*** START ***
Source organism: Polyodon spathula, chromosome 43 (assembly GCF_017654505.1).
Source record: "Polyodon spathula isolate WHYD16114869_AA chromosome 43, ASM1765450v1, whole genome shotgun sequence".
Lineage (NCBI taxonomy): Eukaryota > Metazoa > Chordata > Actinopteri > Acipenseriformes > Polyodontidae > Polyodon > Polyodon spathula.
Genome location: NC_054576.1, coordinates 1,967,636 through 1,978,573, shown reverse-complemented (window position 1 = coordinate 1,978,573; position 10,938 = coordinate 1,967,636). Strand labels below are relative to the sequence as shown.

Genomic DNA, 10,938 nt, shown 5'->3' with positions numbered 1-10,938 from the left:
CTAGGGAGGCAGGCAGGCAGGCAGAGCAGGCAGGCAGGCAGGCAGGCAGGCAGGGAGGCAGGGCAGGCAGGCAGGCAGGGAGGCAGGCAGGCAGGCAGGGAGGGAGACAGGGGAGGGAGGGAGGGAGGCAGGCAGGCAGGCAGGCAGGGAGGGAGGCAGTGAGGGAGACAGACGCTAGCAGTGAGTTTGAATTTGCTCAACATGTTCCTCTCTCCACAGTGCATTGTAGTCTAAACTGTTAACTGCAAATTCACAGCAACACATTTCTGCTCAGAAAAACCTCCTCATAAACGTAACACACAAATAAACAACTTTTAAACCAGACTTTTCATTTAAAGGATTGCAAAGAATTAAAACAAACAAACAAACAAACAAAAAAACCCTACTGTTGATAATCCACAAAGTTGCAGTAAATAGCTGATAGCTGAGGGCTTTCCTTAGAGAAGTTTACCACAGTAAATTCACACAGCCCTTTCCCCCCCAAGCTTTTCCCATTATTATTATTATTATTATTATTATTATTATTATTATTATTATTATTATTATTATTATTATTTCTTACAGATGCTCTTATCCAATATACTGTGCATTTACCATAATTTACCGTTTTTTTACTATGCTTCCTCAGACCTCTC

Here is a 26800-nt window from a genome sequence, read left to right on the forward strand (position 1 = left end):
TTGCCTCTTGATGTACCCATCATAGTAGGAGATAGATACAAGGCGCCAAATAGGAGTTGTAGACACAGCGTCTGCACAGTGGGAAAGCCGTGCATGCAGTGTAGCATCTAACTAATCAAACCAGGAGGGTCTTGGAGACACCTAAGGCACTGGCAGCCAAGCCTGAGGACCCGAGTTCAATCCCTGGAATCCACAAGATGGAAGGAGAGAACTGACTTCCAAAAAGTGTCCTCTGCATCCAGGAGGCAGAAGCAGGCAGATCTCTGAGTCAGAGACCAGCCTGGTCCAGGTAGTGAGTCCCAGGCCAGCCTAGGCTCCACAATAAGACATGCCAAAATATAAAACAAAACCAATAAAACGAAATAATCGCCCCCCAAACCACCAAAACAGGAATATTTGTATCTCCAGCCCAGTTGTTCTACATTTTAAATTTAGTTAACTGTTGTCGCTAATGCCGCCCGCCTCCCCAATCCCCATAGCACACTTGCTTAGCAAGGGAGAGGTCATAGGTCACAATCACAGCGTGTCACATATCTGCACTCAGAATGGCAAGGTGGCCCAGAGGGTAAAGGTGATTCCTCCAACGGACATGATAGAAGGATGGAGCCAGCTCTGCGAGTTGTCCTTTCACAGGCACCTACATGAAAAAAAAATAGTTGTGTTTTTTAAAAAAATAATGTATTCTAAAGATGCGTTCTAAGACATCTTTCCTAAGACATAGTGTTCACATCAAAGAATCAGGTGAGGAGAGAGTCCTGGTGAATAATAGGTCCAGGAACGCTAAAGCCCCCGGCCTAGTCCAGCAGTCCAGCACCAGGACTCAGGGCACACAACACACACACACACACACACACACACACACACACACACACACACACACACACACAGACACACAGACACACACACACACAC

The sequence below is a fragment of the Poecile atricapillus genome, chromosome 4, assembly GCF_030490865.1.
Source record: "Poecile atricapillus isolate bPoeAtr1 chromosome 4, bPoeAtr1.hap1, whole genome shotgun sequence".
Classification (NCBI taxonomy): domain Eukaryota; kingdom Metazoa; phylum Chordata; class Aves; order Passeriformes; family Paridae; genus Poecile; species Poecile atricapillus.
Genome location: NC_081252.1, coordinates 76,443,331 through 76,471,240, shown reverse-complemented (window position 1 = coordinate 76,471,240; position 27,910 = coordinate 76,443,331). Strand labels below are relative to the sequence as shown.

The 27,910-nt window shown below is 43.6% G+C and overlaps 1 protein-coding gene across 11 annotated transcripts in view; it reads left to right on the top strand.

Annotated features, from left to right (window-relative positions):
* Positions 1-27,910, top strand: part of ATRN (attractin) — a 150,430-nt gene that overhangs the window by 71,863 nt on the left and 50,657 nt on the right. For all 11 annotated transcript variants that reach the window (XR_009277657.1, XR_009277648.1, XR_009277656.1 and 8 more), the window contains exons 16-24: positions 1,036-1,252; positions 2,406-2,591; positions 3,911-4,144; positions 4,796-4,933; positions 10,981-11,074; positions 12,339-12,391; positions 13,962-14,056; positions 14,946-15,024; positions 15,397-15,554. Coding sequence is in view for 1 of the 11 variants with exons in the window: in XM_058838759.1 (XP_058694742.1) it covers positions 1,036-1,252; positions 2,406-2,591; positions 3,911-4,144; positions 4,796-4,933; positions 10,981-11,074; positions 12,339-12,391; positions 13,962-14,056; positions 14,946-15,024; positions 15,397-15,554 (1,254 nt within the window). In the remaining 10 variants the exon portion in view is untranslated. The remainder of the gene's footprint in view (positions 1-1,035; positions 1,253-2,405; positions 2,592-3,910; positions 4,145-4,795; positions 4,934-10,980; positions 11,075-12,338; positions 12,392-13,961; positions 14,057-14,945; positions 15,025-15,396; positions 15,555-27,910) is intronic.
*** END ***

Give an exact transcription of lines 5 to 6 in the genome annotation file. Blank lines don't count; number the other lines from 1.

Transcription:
Genomic DNA, 10,938 nt, shown 5'->3' with positions numbered 1-10,938 from the left:
CTAGGGAGGCAGGCAGGCAGGCAGAGCAGGCAGGCAGGCAGGCAGGCAGGCAGGGAGGCAGGGCAGGCAGGCAGGCAGGGAGGCAGGCAGGCAGGCAGGGAGGGAGACAGGGGAGGGAGGGAGGGAGGCAGGCAGGCAGGCAGGCAGGGAGGGAGGCAGTGAGGGAGACAGACGCTAGCAGTGAGTTTGAATTTGCTCAACATGTTCCTCTCTCCACAGTGCATTGTAGTCTAAACTGTTAACTGCAAATTCACAGCAACACATTTCTGCTCAGAAAAACCTCCTCATAAACGTAACACACAAATAAACAACTTTTAAACCAGACTTTTCATTTAAAGGATTGCAAAGAATTAAAACAAACAAACAAACAAACAAAAAAACCCTACTGTTGATAATCCACAAAGTTGCAGTAAATAGCTGATAGCTGAGGGCTTTCCTTAGAGAAGTTTACCACAGTAAATTCACACAGCCCTTTCCCCCCCAAGCTTTTCCCATTATTATTATTATTATTATTATTATTATTATTATTATTATTATTATTATTATTATTATTATTTCTTACAGATGCTCTTATCCAATATACTGTGCATTTACCATAATTTACCGTTTTTTTACTATGCTTCCTCAGACCTCTC